When the predecessor of the Internet today delivered its first message in 1969, clunky and functional classic computers already existed. For decades.. Today, physicists are designing a whole new early thread on the Internet to move and manipulate a radically different type of information: qubits, or “qubits.” And this time, we are not waiting for the corresponding computer to exist first.
The two teams have demonstrated an ensemble of technologies that are essential for building the backbone of such networks, a device known as a quantum repeater. For the first time, researchers have succeeded in using light particles to combine two crystals tens of meters apart into a single quantum mechanical system and verify the connection in a simple way.Experiments foresee a future in which institutions on Earth can take advantage of a strange type of connection called Entanglement..
“This is certainly a new step in quantum repeater applications,” said Julian Laurat, a physicist at the University of Sorbonne in France, who was not involved in the study.
Store light in matter
One of the pillars of quantum information technology is the qubit, a system (like particles) that exists in a combination of two states called “superposition”. The rich behavior of cubits compared to classic bits (which can only exist as 0s or 1s) allows for new calculation modes so that 6-sided dies are suitable for games different from double-sided coins.
In a recent experiment, a team from the University of Science and Technology of China (USTC) and the Institute of Photon Science (ICFO) in Spain created a cubic using photons or photoparticles. In past experiments, photon information was often stored in laser-controlled gas clouds, but USTC and ICFO researchers have advanced a new type of “solid” quantum hard drive. It was. -Earth metal. In previous experiments, ions replaced the gas and the glass held them in place.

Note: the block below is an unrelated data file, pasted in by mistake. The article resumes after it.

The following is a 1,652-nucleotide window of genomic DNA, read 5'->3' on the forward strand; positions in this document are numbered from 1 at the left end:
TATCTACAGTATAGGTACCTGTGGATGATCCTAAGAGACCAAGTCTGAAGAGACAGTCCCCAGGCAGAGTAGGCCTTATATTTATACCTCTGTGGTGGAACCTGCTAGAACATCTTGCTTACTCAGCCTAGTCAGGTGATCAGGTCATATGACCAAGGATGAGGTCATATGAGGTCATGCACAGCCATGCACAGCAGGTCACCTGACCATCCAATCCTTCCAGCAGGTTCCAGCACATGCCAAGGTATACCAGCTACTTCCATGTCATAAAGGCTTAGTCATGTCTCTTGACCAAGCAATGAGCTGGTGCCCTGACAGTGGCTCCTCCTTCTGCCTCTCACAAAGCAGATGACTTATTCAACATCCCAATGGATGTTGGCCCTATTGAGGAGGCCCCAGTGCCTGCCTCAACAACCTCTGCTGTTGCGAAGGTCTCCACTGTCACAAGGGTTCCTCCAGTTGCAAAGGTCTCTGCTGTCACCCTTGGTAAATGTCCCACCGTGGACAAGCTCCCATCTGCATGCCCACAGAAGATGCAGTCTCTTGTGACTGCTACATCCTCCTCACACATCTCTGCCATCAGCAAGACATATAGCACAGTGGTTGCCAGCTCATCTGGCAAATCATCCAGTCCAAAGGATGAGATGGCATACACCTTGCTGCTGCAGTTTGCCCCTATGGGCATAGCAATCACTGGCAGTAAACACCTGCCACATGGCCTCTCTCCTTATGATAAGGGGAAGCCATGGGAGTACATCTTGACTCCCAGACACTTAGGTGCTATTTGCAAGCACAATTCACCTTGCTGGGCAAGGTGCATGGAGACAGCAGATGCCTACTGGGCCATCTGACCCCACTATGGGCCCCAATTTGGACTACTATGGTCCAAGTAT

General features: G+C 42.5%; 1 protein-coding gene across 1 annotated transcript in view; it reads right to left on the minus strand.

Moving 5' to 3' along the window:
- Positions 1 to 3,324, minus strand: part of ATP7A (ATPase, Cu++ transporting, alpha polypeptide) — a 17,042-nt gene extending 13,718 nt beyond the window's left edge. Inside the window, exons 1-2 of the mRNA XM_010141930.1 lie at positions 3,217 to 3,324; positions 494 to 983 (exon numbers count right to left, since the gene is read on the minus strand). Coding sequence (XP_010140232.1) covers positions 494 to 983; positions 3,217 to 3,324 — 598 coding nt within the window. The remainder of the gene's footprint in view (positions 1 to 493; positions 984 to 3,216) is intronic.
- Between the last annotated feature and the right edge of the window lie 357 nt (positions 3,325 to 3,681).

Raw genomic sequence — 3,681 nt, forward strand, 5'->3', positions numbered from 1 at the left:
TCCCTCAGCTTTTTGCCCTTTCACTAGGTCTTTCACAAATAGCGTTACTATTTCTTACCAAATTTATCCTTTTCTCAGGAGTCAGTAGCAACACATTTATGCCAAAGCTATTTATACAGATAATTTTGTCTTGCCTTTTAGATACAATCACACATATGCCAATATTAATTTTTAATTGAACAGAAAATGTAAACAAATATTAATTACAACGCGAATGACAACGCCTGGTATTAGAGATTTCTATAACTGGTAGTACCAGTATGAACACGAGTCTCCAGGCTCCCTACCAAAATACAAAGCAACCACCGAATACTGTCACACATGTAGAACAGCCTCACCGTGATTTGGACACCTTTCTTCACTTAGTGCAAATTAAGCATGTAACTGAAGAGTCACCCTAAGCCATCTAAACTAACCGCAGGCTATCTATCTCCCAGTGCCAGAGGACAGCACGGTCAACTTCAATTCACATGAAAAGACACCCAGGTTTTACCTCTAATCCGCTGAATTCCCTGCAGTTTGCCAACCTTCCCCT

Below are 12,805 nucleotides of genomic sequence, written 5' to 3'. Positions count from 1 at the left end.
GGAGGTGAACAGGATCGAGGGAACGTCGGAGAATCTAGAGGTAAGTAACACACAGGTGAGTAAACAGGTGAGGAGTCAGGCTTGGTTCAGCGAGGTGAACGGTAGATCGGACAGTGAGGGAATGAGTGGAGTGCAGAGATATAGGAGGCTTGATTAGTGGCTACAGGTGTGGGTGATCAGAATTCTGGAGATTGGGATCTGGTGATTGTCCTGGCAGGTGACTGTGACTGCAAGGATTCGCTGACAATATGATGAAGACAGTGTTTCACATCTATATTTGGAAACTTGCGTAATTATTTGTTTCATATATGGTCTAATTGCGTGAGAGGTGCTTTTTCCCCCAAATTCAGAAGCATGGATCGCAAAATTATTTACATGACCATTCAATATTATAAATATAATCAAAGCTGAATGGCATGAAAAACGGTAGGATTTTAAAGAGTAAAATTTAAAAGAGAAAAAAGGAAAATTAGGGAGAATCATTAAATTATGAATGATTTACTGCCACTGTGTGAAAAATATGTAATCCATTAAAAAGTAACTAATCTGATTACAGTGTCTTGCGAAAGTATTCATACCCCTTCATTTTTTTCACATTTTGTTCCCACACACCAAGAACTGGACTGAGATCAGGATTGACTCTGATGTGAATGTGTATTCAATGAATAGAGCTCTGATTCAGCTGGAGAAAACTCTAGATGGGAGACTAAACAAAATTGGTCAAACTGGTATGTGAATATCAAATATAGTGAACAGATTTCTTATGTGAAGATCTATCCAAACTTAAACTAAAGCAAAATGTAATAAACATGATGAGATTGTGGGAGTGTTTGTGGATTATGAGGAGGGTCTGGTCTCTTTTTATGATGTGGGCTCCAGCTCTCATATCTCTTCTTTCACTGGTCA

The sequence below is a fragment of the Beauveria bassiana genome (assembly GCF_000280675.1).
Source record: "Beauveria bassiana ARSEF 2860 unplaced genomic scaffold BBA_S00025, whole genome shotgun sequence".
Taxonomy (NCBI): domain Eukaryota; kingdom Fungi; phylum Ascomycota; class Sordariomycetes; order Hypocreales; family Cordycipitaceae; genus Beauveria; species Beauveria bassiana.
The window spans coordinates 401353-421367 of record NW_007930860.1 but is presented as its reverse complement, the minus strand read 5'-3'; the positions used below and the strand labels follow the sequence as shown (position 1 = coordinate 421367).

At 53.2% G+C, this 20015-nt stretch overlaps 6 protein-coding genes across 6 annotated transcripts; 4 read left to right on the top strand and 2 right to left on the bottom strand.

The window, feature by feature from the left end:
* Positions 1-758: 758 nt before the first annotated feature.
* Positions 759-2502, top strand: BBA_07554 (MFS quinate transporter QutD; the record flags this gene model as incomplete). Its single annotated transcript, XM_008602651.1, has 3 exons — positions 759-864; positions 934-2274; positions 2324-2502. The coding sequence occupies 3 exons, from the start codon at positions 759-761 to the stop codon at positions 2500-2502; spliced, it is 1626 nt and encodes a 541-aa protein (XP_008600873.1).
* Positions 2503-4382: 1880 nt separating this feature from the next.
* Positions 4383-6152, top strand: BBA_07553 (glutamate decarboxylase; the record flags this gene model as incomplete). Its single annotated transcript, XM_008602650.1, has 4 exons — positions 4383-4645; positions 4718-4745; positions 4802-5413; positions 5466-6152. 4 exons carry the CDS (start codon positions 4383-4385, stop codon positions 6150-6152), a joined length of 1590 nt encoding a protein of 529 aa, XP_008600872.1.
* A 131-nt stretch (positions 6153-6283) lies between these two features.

“Our doped crystals can be thought of as almost frozen clouds,” said Samuele Grandi, an ICFO physicist who worked on one of the experiments.
When a photon enters a crystal, it collides with an ion (researchers have carefully prepared it to react to the incoming particles) and transfers that energy to the ion. At that moment, the crystal holds the qubit of the photon and functions as a quantum memory, which is a storage device for quantum information.
The second pillar of quantum communication is the ether link called entanglement. This link allows two particles or groups of particles to function as one system, even if they are separated by a large distance. This phenomenon is at the heart of the quantum Internet, where fiber optic cables and radio waves yoke quantum devices in the same way they connect classical computers. Quantum networks can be expanded to the extent that quantum memory can be involved, and cannot be expanded any further.
The problem is, unlike the bits on the hard drive Quantum mechanics Prohibits copying and relaying qubits in quantum memory (a property that theoretically helps prevent hacking of quantum messages). To overcome this obstacle, researchers envision daisy-chaining quantum memory with repeaters. For example, one day you can entangle Boston’s memory with New York’s repeater’s memory, and New York’s repeater with Washington, DC’s memory, in order to entangle the memory between Boston and Washington, DC.
Grundy and his collaborators have taken a notable step towards such a device. Their device starts with two laser-like devices, one on each side. Both can generate intertwined photon pairs. Even this first step is a challenge, and each device has only a one-thousandth chance of doing so.
But with persistence, one device will eventually fire twin photons. One photon goes directly into the corresponding quantum memory (doped glass) and the other photon goes through the fiber optic cable. Between the two devices (and their memory), this photon hits the beam splitter. This is a material that allows photons to pass for half the time.